Ken Levine will always be known for the work he’s done in bringing some of gaming’s most culturally innovative to light. Bioshock, being the big standout, but since he closed Irrational Games and started Ghost Story Games, we’ve not heard or seen much from the famed developer.
That was until recently, when we learned of a report which revealed the reasoning behind Ghost Story Games slow development for even one project, is Ken Levine himself.
He’s accustomed to constantly making changes and throwing out work, even if his team has been chipping away at whatever concept he no longer likes for months.
According to Levine, it’s how he learned to work. In a recent interview with Arcade Attack, Levine spoke about his early career, and the major lessons he took from it.
“You’ve got to throw out your work”, Levine says. When writing pitch documents for different games at Looking Glass Studio, Levine created unique worlds and mechanics for each one – and they were all thrown out.
“The guy I was working with, my mentor figure at the time, was Doug Church at Looking Glass, and we’d talk about them for a while, and he’d end up saying this isn’t going to work. I’d have to learn very quickly to bounce back from rejection and I think he was right in all those cases, like I think Thief was the best of those ideas, it was the most unified of all those ideas.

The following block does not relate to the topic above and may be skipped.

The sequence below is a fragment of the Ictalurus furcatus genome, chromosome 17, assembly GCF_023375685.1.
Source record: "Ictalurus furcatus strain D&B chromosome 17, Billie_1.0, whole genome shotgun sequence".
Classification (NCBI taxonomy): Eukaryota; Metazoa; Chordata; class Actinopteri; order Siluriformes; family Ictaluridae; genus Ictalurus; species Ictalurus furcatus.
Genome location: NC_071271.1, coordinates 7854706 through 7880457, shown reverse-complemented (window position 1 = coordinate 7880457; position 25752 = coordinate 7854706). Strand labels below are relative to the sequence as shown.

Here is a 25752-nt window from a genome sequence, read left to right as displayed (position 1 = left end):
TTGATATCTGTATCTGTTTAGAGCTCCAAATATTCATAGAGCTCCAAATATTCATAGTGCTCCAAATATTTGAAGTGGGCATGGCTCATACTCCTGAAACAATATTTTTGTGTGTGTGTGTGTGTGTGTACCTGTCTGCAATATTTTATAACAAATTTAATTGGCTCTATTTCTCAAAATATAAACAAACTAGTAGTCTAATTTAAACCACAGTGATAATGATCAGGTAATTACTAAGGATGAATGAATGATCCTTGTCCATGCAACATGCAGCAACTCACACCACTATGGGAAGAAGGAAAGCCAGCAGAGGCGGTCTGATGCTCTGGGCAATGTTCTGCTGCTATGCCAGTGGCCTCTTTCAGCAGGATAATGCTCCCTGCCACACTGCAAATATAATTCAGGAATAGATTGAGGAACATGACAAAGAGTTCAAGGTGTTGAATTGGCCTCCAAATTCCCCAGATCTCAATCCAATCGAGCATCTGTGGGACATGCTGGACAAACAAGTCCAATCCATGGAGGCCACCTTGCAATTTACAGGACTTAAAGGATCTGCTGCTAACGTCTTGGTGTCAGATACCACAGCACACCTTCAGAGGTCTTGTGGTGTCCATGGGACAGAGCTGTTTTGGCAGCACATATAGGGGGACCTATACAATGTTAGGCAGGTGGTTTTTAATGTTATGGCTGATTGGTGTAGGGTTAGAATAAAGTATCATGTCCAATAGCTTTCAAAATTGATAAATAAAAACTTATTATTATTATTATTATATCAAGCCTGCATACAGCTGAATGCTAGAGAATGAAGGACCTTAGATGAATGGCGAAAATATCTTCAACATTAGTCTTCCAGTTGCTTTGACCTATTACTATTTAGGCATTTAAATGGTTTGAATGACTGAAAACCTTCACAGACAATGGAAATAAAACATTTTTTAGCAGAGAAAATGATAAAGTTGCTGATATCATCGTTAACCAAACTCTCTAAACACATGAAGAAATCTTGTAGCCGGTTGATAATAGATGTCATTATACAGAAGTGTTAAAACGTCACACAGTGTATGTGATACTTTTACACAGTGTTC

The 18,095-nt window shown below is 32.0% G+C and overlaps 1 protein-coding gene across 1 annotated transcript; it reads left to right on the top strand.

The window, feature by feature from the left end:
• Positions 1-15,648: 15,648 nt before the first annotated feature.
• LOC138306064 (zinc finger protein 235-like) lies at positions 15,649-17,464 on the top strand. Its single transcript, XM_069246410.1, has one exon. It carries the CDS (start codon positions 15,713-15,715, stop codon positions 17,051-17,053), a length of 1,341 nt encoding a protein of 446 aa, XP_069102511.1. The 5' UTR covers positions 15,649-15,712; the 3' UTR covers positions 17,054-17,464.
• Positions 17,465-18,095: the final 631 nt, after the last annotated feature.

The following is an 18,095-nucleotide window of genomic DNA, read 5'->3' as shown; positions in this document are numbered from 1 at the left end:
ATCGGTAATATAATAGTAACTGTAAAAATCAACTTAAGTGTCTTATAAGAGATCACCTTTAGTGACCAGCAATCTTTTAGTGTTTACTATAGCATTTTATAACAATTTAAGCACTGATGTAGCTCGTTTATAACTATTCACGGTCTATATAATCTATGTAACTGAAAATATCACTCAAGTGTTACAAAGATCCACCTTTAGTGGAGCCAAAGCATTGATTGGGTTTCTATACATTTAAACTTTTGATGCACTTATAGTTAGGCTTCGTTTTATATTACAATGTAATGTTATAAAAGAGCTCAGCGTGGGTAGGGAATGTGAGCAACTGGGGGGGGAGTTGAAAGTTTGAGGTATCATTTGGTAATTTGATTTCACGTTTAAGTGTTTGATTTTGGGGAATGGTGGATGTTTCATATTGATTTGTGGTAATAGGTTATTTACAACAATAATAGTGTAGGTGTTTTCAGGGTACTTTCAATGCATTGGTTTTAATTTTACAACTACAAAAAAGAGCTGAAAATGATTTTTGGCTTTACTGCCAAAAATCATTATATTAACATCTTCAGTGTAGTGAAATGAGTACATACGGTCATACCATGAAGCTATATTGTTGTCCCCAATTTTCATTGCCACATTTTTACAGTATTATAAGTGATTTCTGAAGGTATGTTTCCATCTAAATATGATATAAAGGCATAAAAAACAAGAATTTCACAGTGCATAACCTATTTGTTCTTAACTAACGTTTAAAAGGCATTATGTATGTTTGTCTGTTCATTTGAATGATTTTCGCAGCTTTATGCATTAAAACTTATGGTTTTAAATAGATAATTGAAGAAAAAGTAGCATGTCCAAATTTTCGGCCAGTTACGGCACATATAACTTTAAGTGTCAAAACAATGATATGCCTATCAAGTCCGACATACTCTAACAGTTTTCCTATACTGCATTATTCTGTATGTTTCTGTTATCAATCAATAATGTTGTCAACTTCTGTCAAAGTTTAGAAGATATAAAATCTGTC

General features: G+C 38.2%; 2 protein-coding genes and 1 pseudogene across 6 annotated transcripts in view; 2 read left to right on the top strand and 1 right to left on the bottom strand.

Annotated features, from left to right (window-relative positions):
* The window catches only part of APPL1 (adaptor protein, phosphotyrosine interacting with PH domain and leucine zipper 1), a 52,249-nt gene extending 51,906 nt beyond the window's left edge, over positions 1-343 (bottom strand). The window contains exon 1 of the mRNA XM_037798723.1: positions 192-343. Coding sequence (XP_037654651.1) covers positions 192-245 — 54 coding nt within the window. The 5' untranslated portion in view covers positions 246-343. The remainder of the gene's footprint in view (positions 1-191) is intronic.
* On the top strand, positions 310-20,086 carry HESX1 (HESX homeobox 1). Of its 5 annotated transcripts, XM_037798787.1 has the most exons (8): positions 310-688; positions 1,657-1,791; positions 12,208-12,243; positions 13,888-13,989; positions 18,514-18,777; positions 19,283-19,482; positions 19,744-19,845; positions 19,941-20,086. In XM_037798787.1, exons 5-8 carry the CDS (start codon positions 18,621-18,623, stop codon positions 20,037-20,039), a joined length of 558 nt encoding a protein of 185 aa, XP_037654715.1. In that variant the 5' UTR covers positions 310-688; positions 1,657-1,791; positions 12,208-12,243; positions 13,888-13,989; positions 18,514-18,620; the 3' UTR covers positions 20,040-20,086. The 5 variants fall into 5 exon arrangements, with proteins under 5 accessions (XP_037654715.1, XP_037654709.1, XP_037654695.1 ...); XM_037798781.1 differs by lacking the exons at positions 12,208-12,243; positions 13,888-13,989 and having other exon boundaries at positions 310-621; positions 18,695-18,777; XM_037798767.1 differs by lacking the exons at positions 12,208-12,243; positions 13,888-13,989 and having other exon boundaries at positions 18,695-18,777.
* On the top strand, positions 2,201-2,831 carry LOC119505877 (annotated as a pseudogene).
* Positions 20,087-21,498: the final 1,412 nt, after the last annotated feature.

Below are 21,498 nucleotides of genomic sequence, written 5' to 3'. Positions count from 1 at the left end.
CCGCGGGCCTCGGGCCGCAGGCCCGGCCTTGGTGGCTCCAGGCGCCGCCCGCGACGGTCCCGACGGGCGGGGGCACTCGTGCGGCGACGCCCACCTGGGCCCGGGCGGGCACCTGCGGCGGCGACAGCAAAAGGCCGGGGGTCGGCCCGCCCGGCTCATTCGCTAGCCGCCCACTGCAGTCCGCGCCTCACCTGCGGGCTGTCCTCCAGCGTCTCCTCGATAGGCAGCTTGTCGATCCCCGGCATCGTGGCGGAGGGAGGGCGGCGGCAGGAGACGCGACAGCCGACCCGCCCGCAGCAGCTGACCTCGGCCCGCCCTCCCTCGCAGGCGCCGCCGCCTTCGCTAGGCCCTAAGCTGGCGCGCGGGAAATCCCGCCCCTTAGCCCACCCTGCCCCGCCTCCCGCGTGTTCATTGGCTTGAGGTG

But it was a very good lesson. I think it’s an important lesson for young developers to learn, that just because you wrote something, you created something, doesn’t mean it’s good, or good enough.
And I can go back and think about all those things – they were good, and they had their strengths, but we actually came up with something better, and it really gave me the most important lesson in games, which I think a lot of developers struggle with, which is you’ve got to throw out your work.”
Levine continued, discussing that he doesn’t know another way to work.
“As a writer, there’s a saying: writing is rewriting, and it’s a luxury in the games industry to be able to do that. I have been fortunate enough to be able to have that luxury and I think most of the reason that if the work I do is good, it’s because I’ve been able to say no, this isn’t working and move on and throw it out.
And that can come across as indecisiveness and I can definitely see why people feel that way, but for me, I don’t know another way to get there, but it also requires you to be willing to pick up that pen again and start over, and I think it’s critical, so I view it as a luxury.”
Levine is right, it is a luxury to be able to throw out months of work to try something new – at least it is when you’re not suffering the consequences of that decision. The developers who’ve burned out working under him have, something that Levine may not wholly understand.
No details were shared on when the project Ghost Story Games is working on will be coming, something Levine will avoid until absolutely necessary.
“I don’t want to have a long period of having to build up interest and hype because it would end up feeling fairly inauthentic and I think that gamers want to know what they’re getting and the only way to do that really is to announce closer to launch.”